Marjorie Wheeler-Barclay argues that, although the existence and significance of the science of religion has been barely visible to modern scholars of the Victorian period, it was a subject of lively and extensive debate among nineteenth-century readers and audiences. She shows how an earlier generation of scholars in Victorian Britain attempted to arrive at a dispassionate understanding of the psychological and social meanings of religious beliefs and practices—a topic not without contemporary resonance in a time when so many people feel both empowered and threatened by religious passion—and provides the kind of history she feels has been neglected.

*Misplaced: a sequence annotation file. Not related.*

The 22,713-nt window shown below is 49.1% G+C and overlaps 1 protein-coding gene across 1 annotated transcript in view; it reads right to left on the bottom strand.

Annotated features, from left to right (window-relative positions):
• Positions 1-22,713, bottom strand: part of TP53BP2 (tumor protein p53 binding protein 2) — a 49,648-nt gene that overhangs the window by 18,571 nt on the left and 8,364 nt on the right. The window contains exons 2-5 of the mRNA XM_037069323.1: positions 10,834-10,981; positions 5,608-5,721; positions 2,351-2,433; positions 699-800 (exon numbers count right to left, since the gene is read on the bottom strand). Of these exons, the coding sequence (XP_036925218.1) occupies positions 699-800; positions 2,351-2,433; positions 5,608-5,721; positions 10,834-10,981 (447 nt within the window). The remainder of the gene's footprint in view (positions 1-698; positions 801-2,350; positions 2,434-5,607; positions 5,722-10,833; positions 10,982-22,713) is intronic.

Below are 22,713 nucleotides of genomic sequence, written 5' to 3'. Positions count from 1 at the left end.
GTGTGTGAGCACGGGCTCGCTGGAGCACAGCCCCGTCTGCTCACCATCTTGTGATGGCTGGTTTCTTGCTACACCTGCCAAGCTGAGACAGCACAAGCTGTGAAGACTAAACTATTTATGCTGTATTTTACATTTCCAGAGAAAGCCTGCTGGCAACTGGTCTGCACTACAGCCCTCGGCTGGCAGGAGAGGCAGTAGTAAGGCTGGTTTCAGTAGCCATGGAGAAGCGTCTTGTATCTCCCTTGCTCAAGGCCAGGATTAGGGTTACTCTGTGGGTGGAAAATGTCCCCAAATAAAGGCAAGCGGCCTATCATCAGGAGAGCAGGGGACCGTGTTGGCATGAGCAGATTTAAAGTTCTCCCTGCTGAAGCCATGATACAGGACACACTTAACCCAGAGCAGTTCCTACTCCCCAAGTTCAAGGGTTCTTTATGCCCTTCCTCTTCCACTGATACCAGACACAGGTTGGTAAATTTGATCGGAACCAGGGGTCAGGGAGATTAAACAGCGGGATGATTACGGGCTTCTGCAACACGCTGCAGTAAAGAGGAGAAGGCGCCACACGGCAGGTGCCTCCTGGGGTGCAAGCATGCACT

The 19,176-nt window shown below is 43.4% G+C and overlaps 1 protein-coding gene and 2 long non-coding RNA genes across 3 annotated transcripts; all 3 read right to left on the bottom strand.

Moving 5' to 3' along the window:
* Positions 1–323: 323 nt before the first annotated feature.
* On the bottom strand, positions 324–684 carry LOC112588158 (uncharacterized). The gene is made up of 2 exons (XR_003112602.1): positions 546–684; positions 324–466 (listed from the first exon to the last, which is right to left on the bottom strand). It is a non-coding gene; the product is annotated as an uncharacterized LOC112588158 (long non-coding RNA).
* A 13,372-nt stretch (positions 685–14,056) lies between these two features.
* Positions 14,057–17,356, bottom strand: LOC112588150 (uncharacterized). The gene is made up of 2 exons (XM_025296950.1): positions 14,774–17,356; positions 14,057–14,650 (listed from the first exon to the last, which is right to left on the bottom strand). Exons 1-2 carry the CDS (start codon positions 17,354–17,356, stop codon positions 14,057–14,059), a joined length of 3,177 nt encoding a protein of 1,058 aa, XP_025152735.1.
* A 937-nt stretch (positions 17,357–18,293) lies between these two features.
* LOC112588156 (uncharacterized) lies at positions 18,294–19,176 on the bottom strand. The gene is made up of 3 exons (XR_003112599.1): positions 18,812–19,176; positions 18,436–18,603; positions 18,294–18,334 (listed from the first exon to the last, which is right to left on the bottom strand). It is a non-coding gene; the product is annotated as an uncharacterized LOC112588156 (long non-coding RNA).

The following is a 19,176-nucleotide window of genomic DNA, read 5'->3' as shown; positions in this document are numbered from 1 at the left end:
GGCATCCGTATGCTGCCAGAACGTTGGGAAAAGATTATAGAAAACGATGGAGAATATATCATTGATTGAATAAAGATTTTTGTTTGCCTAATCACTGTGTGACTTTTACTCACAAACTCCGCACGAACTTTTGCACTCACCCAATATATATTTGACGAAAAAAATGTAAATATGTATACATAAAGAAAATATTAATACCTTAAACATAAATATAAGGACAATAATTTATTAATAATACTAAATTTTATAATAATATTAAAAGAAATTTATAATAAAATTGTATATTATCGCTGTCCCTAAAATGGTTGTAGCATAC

Wheeler-Barclay examines the lives and work of six scholars: Friedrich Max Müller, Edward B. Tylor, Andrew Lang, William Robertson Smith, James G. Frazer, and Jane Ellen Harrison. She illuminates their attempts to create a scholarly, non-apologetic study of religion and religions that drew upon several different disciplines, including anthropology, sociology, the classics, and Oriental studies, and relied upon contributions from those outside as well as within the universities. This intellectual enterprise—variously known as comparative religion, the history of religions, or the science of religion—was primarily focused on non-Christian religions. Yet in Wheeler-Barclay’s study of the history of this field within the broad contexts of Victorian cultural, intellectual, social, and political history, she traces the links between the emergence of the science of religion to debates about Christianity and to the history of British imperialism, the latter of which made possible the collection of so much of the ethnographic data on which the scholars relied and which legitimized exploration and conquest. Far from promoting an anti-religious or materialistic agenda, the science of religion opened up cultural space for an exploration of religion that was not constricted by the terms of contemporary conflicts over Darwin and the Bible and that made it possible to think in new and more flexible ways about the very definition of religion.

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